When it comes to product recalls, consumer response can be sluggish. Take the low turnout in Seoul recently, in which only a small percentage of Samsung Note 7 users showed up to exchange their smartphones (aka, “fire starter”). But Samsung owners in one regional market are either going to swap out their phones or suffer the power failure consequences.
Owners of the original Note 7 in Australia now receive a handy popup message when they attempt to charge their phones. The message reminds them of the recall–with new models set to arrive on September 21st–and then politely informs them that Samsung updated their phones for them, placing a cap on the charging capability. This update now limits the phone to 60% of its original battery capacity, a move the company hopes will prevent more fires and explosions until the recall occurs.
Yes, you read that right. While the intentions are noble and will hopefully prevent injury and death, a smartphone manufacturer just automatically and remotely disabled a feature on 100% of its phones within that country. Not “issued another recall warning” or “sent an update request,” but actually changed the functionality of its product post-purchase and without the owners’ consent.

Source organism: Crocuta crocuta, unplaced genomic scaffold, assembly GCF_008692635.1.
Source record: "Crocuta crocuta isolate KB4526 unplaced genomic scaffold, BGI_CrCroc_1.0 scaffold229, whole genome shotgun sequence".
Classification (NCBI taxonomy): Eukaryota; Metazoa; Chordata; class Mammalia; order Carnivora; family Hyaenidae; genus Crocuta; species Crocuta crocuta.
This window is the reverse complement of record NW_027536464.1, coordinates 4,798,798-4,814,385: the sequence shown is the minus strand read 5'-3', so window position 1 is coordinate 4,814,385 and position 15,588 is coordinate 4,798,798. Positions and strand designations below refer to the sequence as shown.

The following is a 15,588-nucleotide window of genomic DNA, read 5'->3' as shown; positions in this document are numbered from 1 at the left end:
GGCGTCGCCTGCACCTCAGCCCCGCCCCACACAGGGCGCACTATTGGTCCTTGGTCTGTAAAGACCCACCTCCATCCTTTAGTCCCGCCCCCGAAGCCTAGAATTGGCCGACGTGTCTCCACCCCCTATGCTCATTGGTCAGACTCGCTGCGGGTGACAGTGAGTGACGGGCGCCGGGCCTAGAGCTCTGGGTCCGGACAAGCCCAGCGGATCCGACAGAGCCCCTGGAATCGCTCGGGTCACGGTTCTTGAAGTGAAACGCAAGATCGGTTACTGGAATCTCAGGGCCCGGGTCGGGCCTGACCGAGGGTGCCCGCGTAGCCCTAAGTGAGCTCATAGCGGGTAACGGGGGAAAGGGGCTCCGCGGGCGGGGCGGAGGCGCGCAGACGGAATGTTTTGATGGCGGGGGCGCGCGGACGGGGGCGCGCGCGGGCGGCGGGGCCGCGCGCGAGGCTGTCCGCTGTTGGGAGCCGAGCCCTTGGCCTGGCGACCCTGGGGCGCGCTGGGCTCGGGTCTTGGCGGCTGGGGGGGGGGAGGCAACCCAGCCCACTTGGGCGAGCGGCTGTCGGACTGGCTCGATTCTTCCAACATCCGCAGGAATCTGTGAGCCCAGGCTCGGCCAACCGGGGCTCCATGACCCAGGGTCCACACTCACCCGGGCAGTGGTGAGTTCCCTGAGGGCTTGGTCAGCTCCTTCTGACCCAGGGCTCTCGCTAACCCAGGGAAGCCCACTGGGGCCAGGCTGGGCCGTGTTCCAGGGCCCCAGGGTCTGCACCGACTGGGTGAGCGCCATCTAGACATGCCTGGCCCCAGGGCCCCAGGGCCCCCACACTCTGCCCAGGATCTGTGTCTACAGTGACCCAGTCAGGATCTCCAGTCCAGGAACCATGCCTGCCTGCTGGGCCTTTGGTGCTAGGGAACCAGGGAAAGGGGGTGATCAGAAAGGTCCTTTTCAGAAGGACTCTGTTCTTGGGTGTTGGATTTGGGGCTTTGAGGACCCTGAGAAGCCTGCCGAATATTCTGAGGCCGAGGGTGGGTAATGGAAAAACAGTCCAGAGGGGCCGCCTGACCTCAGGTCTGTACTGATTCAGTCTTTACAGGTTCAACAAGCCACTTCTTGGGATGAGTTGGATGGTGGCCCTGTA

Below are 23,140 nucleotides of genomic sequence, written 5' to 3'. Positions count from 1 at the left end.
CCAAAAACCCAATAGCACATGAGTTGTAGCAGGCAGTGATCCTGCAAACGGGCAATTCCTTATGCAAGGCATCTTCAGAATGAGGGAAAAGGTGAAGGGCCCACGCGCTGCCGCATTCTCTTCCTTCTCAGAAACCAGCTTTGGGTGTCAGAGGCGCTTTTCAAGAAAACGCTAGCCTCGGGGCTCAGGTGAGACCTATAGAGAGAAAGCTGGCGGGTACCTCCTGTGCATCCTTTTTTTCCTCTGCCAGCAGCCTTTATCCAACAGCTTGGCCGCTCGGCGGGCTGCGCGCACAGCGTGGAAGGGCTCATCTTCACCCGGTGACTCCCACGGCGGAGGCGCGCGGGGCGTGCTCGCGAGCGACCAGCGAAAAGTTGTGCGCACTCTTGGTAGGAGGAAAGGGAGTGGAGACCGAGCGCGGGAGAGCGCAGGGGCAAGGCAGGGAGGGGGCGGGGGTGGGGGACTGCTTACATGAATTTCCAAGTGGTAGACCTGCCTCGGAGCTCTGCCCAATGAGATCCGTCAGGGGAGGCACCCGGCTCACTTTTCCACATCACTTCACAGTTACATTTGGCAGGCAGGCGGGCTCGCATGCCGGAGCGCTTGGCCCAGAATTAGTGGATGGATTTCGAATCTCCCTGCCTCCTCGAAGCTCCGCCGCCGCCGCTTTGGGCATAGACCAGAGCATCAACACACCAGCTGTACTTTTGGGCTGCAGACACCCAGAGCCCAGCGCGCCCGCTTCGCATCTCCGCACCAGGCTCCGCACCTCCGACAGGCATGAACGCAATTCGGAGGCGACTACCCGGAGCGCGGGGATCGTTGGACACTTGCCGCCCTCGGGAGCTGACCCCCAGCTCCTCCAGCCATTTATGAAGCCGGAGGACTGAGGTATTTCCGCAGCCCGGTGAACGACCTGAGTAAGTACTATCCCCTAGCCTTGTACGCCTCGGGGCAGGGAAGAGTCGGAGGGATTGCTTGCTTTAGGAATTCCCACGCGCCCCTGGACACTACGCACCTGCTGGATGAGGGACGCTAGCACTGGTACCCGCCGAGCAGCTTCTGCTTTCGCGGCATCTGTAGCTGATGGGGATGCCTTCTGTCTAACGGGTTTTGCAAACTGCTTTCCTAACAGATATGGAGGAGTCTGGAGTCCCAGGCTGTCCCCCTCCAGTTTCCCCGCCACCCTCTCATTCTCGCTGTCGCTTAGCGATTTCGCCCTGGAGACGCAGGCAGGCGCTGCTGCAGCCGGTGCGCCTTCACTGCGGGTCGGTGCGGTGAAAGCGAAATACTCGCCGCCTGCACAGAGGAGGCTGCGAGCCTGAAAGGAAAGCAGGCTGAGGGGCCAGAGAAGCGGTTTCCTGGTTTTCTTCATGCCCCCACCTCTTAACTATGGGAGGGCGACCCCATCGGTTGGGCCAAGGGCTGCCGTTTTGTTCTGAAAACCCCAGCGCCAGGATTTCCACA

Yep, you just woke up in a world where that can happen to technology. It’s not a huge Hollywood leap to envision government agents tracking down a rogue good guy by hissing the terse command, “Power down his phone so he can’t get away.” Or the opposite, of course, as in turning on the phone, turning on its microphone, activating its GPS, and more.
That very speculation is part of the fun of thriller fiction, but it also speaks to the capabilities of the manufacturer and the rights of the public. Should a consumer choose not to participate in a product recall, the ramifications can affect others, not just the consumer himself. It’s a consideration the public must make when deciding to purchase new technology. Fortunately, those responsible consumers who live in regions where the recall is expected but yet still optional will also be able to swap their phones on Wednesday.